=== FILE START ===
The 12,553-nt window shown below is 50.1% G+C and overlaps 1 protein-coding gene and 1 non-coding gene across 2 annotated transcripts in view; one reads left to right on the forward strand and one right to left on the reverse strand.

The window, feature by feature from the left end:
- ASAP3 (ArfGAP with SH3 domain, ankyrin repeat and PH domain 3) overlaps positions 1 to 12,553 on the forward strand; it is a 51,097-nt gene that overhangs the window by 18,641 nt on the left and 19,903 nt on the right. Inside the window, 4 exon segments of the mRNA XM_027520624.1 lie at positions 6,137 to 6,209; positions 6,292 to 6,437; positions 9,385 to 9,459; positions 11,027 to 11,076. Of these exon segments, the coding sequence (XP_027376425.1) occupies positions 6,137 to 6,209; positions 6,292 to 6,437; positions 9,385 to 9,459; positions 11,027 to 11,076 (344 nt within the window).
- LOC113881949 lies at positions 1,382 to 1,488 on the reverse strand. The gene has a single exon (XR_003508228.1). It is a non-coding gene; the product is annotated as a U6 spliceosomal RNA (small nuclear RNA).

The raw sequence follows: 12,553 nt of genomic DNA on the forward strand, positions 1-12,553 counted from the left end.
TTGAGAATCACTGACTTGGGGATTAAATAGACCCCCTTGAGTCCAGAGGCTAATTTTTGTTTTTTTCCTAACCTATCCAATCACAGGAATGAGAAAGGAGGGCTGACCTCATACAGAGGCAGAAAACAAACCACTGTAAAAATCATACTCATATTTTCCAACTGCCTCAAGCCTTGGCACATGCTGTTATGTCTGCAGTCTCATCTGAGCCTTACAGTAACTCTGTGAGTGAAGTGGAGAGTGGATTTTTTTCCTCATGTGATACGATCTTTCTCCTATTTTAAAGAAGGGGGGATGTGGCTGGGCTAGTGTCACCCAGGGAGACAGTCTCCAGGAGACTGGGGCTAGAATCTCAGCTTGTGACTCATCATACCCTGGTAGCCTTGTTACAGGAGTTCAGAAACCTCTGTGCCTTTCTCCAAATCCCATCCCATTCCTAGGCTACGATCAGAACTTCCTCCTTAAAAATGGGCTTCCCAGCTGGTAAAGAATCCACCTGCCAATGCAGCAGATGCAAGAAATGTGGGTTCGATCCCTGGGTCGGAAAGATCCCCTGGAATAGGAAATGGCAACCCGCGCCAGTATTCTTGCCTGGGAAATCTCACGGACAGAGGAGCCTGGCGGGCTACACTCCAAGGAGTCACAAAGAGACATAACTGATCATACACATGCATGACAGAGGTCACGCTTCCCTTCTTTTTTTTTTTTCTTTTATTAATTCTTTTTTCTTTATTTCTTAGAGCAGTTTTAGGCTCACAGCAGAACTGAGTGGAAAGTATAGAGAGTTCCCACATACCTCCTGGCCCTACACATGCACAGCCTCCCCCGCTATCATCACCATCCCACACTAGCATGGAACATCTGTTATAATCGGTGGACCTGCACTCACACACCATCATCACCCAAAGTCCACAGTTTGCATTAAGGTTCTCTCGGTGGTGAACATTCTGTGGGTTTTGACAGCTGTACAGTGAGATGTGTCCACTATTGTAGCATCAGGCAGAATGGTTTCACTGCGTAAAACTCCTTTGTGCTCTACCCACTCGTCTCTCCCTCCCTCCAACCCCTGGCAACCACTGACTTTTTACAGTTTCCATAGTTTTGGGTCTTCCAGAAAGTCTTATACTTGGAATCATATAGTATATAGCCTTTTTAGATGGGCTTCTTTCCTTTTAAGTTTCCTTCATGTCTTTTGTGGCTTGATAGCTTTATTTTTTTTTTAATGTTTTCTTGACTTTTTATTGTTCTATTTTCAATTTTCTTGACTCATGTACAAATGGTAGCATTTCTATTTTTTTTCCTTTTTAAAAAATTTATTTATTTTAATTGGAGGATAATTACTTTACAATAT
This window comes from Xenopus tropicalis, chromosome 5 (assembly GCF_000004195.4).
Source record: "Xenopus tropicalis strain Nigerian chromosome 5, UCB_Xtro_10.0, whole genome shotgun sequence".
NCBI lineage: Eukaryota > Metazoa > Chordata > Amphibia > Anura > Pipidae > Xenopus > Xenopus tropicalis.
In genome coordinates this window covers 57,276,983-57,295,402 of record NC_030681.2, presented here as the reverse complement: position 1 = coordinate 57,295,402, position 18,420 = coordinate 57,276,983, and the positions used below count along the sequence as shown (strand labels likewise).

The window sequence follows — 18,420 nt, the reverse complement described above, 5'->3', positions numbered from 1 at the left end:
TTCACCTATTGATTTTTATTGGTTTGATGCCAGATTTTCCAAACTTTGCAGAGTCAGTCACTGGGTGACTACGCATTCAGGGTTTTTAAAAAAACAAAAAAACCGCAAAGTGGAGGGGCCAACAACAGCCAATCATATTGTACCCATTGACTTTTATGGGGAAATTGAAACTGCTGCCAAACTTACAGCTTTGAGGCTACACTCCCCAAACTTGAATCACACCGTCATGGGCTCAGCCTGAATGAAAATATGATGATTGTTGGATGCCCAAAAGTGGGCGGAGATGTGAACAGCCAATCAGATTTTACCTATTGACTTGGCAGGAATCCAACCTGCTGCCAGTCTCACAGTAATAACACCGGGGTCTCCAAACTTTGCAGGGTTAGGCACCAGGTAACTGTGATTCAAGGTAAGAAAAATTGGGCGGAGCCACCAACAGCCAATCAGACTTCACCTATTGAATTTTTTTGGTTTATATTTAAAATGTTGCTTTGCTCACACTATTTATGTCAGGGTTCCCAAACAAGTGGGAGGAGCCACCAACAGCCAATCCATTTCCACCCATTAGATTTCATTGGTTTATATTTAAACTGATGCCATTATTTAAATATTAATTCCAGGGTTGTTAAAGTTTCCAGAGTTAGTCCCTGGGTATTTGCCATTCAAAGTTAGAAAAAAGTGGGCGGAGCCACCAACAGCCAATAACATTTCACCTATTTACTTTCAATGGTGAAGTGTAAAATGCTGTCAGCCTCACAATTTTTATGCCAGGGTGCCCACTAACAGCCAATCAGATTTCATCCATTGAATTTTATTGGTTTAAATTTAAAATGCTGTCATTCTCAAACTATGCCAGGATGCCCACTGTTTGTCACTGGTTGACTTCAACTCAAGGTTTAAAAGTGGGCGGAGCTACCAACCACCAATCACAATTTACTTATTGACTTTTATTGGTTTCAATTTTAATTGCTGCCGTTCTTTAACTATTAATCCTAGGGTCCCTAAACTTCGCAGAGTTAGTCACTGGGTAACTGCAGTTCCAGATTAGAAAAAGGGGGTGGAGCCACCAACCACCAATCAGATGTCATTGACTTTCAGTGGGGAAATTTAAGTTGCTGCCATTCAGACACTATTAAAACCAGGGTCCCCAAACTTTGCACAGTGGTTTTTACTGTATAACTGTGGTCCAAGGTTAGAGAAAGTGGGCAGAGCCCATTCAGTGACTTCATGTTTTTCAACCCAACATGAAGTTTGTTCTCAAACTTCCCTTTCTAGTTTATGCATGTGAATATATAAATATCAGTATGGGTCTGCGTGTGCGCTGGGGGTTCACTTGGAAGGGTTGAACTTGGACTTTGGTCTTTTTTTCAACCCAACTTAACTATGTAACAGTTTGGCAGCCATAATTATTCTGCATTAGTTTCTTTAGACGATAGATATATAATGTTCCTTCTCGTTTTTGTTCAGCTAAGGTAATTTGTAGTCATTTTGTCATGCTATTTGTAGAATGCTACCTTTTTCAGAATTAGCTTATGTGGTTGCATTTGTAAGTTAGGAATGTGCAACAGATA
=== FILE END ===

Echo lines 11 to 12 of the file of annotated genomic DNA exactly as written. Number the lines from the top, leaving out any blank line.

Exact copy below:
The window sequence follows — 18,420 nt, the reverse complement described above, 5'->3', positions numbered from 1 at the left end:
TTCACCTATTGATTTTTATTGGTTTGATGCCAGATTTTCCAAACTTTGCAGAGTCAGTCACTGGGTGACTACGCATTCAGGGTTTTTAAAAAAACAAAAAAACCGCAAAGTGGAGGGGCCAACAACAGCCAATCATATTGTACCCATTGACTTTTATGGGGAAATTGAAACTGCTGCCAAACTTACAGCTTTGAGGCTACACTCCCCAAACTTGAATCACACCGTCATGGGCTCAGCCTGAATGAAAATATGATGATTGTTGGATGCCCAAAAGTGGGCGGAGATGTGAACAGCCAATCAGATTTTACCTATTGACTTGGCAGGAATCCAACCTGCTGCCAGTCTCACAGTAATAACACCGGGGTCTCCAAACTTTGCAGGGTTAGGCACCAGGTAACTGTGATTCAAGGTAAGAAAAATTGGGCGGAGCCACCAACAGCCAATCAGACTTCACCTATTGAATTTTTTTGGTTTATATTTAAAATGTTGCTTTGCTCACACTATTTATGTCAGGGTTCCCAAACAAGTGGGAGGAGCCACCAACAGCCAATCCATTTCCACCCATTAGATTTCATTGGTTTATATTTAAACTGATGCCATTATTTAAATATTAATTCCAGGGTTGTTAAAGTTTCCAGAGTTAGTCCCTGGGTATTTGCCATTCAAAGTTAGAAAAAAGTGGGCGGAGCCACCAACAGCCAATAACATTTCACCTATTTACTTTCAATGGTGAAGTGTAAAATGCTGTCAGCCTCACAATTTTTATGCCAGGGTGCCCACTAACAGCCAATCAGATTTCATCCATTGAATTTTATTGGTTTAAATTTAAAATGCTGTCATTCTCAAACTATGCCAGGATGCCCACTGTTTGTCACTGGTTGACTTCAACTCAAGGTTTAAAAGTGGGCGGAGCTACCAACCACCAATCACAATTTACTTATTGACTTTTATTGGTTTCAATTTTAATTGCTGCCGTTCTTTAACTATTAATCCTAGGGTCCCTAAACTTCGCAGAGTTAGTCACTGGGTAACTGCAGTTCCAGATTAGAAAAAGGGGGTGGAGCCACCAACCACCAATCAGATGTCATTGACTTTCAGTGGGGAAATTTAAGTTGCTGCCATTCAGACACTATTAAAACCAGGGTCCCCAAACTTTGCACAGTGGTTTTTACTGTATAACTGTGGTCCAAGGTTAGAGAAAGTGGGCAGAGCCCATTCAGTGACTTCATGTTTTTCAACCCAACATGAAGTTTGTTCTCAAACTTCCCTTTCTAGTTTATGCATGTGAATATATAAATATCAGTATGGGTCTGCGTGTGCGCTGGGGGTTCACTTGGAAGGGTTGAACTTGGACTTTGGTCTTTTTTTCAACCCAACTTAACTATGTAACAGTTTGGCAGCCATAATTATTCTGCATTAGTTTCTTTAGACGATAGATATATAATGTTCCTTCTCGTTTTTGTTCAGCTAAGGTAATTTGTAGTCATTTTGTCATGCTATTTGTAGAATGCTACCTTTTTCAGAATTAGCTTATGTGGTTGCATTTGTAAGTTAGGAATGTGCAACAGATA